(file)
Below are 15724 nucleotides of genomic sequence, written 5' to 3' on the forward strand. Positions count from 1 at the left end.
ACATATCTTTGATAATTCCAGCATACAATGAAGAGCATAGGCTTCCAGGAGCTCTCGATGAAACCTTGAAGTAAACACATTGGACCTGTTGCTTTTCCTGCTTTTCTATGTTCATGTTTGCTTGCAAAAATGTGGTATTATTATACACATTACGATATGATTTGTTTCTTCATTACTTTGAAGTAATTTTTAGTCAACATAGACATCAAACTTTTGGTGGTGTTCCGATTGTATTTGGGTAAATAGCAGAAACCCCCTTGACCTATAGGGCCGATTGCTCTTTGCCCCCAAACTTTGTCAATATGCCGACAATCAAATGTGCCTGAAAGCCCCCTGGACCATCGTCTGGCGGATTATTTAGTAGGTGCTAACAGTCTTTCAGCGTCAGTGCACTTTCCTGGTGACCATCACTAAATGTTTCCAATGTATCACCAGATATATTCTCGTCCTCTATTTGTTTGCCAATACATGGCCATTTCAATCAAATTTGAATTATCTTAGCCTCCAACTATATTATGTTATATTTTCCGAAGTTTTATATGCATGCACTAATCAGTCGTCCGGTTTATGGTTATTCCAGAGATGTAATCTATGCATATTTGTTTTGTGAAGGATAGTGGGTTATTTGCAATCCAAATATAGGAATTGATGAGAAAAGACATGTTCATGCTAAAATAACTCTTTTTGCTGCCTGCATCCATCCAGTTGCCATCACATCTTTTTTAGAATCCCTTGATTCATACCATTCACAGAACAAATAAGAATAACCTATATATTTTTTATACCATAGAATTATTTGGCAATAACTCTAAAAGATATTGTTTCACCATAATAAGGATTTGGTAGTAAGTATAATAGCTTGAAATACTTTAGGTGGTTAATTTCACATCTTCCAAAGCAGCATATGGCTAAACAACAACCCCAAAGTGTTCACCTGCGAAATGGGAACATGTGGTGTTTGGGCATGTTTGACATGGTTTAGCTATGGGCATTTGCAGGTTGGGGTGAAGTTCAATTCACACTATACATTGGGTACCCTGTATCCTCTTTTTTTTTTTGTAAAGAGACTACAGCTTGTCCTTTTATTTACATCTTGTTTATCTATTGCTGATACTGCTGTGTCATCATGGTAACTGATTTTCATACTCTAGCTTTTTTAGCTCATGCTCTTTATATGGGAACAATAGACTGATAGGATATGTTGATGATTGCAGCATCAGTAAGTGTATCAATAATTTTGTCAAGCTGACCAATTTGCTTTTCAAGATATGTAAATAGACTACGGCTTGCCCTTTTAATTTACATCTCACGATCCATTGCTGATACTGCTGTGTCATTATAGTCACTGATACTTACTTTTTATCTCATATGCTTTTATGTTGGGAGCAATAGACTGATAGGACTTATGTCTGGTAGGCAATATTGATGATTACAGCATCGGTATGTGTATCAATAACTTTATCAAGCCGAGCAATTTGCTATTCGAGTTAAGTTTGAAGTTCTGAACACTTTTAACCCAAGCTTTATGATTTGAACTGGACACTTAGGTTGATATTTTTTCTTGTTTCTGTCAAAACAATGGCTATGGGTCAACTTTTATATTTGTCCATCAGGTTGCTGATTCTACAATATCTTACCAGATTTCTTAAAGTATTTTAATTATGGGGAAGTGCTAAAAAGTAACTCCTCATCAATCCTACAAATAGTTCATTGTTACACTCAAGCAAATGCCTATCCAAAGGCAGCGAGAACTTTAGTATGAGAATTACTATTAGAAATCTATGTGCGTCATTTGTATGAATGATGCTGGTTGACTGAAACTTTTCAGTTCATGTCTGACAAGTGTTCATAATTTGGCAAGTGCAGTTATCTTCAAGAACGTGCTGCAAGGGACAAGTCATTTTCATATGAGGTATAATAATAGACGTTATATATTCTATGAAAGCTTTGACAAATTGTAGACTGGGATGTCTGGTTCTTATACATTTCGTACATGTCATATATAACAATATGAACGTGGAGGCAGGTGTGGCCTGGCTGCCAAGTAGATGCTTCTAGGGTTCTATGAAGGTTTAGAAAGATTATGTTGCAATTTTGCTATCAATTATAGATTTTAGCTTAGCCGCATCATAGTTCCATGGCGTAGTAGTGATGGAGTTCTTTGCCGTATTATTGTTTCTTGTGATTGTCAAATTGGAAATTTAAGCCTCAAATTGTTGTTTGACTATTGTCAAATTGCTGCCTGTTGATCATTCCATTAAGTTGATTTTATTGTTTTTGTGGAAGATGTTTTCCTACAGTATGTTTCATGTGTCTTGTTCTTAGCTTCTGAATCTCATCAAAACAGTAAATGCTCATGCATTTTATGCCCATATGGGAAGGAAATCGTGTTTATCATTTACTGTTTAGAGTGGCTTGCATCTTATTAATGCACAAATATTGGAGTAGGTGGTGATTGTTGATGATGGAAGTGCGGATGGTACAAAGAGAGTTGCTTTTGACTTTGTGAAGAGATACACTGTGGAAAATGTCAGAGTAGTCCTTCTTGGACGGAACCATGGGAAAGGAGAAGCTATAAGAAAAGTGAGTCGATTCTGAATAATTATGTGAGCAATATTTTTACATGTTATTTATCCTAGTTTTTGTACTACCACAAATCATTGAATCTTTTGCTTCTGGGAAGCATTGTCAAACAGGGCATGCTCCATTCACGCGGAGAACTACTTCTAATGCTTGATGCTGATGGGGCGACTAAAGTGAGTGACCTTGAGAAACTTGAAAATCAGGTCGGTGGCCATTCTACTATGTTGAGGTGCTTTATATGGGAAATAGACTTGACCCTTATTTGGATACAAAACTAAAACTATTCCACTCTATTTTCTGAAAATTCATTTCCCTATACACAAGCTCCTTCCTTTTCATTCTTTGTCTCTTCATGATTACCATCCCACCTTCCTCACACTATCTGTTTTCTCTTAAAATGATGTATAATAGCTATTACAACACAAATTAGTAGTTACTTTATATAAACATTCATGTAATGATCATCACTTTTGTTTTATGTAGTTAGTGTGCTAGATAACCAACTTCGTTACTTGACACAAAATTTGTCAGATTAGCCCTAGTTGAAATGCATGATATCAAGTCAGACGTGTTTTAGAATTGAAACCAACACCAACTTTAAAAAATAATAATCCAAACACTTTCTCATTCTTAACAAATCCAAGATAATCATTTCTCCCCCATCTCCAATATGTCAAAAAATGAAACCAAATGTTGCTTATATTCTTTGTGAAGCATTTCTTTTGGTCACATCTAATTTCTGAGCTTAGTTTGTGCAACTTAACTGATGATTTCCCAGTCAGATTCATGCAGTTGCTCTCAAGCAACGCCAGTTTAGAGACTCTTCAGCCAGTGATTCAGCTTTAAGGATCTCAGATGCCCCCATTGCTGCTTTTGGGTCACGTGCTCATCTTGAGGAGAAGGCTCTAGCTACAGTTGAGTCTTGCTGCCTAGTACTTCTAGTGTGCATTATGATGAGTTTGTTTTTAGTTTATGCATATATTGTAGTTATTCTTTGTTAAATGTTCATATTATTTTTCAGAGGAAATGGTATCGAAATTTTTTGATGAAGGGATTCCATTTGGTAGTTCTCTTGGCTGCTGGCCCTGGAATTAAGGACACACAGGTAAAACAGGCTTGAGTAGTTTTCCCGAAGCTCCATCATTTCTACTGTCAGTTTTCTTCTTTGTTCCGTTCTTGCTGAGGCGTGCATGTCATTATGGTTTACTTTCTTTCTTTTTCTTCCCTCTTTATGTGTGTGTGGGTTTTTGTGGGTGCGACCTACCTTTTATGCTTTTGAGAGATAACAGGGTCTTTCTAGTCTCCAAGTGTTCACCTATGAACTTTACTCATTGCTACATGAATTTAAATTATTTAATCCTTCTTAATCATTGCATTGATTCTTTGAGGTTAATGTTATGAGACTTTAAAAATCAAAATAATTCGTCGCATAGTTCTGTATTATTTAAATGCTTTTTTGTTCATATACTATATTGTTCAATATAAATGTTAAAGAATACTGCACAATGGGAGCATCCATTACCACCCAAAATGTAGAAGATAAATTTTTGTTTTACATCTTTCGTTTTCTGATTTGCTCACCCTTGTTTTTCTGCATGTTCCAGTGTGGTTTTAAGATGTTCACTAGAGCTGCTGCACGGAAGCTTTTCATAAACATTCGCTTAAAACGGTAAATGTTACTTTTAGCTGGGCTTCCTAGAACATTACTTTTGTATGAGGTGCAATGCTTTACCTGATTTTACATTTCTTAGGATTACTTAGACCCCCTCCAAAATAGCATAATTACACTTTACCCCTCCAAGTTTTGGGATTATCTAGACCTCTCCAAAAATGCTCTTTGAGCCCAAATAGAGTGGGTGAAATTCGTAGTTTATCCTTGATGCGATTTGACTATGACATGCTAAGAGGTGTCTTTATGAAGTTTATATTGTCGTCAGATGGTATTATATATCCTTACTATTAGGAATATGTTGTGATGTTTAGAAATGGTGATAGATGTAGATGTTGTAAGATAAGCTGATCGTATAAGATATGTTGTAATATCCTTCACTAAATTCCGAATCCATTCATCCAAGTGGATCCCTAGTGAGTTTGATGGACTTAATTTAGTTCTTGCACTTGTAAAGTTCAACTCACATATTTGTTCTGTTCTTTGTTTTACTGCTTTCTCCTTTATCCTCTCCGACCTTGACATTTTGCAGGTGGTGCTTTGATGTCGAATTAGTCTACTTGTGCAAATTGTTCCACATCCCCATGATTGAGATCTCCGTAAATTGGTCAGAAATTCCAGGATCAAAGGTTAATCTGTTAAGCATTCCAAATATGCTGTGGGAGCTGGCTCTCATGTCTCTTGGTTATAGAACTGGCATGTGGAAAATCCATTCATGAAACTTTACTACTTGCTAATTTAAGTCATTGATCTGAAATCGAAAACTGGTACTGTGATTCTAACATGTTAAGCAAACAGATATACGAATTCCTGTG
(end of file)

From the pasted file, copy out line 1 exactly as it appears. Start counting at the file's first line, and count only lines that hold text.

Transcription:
Below are 15724 nucleotides of genomic sequence, written 5' to 3' on the forward strand. Positions count from 1 at the left end.